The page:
Court Rejects State's Disbarment Request for Lawyer Involved in Fee Dispute

By Michelle Tuccitto Sullo |

The state Appellate Court upheld a lower court's decision to reprimand, rather than disbar, a Bridgeport attorney accused of mishandling a client's funds related to a $1.1 million arbitration award.

Editorial: State Should Eliminate Waiting Period for All Divorces

For many years, Connecticut law has imposed a 90-day waiting period upon any party who wishes to be divorced in this state. It was apparently a matter of public policy that imposing such a delay was deemed important to allow a "cooling-off" period during which parties might reconcile. For a variety of reasons, that policy should be reconsidered and the 90-day waiting period should be eliminated.

Chase Rogers

Conn. Court Says Violent Reclaiming of One's Own Money Isn't Robbery

By Christian Nolan |

A man charged with using violence to get his own money back from an ex-girlfriend has had his acquittal upheld by the state Supreme Court.

Editorial: Tax Law Marks New Extreme in Legislative Dysfunction

We are used to the usual chaos at the end of every session of the Connecticut Legislature. This year is no exception. But what is exceptional is the last-minute creation of a unitary tax for national and international corporations.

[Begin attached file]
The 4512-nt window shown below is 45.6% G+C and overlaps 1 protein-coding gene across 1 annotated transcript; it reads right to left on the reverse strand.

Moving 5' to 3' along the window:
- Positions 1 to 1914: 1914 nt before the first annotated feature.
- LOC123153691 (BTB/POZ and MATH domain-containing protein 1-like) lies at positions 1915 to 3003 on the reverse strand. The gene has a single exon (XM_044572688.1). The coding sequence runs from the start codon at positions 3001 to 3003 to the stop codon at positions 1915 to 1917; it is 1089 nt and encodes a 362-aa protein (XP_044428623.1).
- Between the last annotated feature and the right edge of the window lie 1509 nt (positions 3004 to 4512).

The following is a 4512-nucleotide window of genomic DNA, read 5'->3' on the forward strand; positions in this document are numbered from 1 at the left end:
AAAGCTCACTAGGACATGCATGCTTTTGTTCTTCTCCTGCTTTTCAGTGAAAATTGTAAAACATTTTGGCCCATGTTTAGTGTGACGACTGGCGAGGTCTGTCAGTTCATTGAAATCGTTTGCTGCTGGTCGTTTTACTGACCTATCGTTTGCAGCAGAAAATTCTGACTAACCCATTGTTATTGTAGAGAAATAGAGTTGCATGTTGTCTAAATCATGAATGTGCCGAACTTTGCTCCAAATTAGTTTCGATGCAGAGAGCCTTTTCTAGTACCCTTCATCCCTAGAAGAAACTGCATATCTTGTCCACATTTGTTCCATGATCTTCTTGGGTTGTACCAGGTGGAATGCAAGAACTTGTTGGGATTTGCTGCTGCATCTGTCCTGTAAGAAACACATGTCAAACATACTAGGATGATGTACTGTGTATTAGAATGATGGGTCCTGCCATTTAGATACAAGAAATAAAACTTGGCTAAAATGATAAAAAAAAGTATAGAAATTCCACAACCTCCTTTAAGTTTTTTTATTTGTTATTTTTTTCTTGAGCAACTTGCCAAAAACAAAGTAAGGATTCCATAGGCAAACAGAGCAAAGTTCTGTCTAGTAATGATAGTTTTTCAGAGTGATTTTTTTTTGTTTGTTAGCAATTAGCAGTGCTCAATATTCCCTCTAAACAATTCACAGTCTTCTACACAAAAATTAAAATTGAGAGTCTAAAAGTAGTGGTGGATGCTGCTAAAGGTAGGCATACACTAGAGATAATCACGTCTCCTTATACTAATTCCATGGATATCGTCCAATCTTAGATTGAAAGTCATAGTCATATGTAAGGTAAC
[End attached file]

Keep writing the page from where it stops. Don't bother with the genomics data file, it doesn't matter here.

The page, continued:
Mark Sommaruga

Commentary: 'Deflategate' Offers Legal Lessons for NFL and Employment Lawyers

By Mark J. Sommaruga |

To begin with, full disclosure: I am a lifelong New England Patriots fan (and season ticket holder). However, as an attorney I am trained to be objective. The aftermath of the "Deflategate" investigation should be of interest to both sports fans and employers, and represents a cautionary tale for both a popular sports league and the workplace in general.

Xavier Pryor

Motorcycle-Minivan Accident Results in $143,000 Verdict

By Christian Nolan |

A man who was thrown from his motorcycle after another vehicle turned left in front of him was recently awarded roughly $143,000 by a Hartford jury.

Conn. Judge Certifies Class Action Challenge to Medicare Appeals System

By Christian Nolan |

A federal judge in Connecticut has given a group of Medicare beneficiaries permission to bring a class action lawsuit challenging the government health insurance program's failure to decide appeals within the 90 days required by law.

Veterans With PTSD Who Filed Conn. Lawsuit Get Discharge Upgrade

By Law Tribune Staff |

Five Vietnam combat veterans who brought a federal lawsuit in Connecticut against the Pentagon have been awarded more honorable military discharge status, leaving the future of their litigation in doubt.

John Buckley and his family at the Belmont Stakes.

Attorney's Thoroughbred Investment Leads to Up-Close View of Horse-Racing History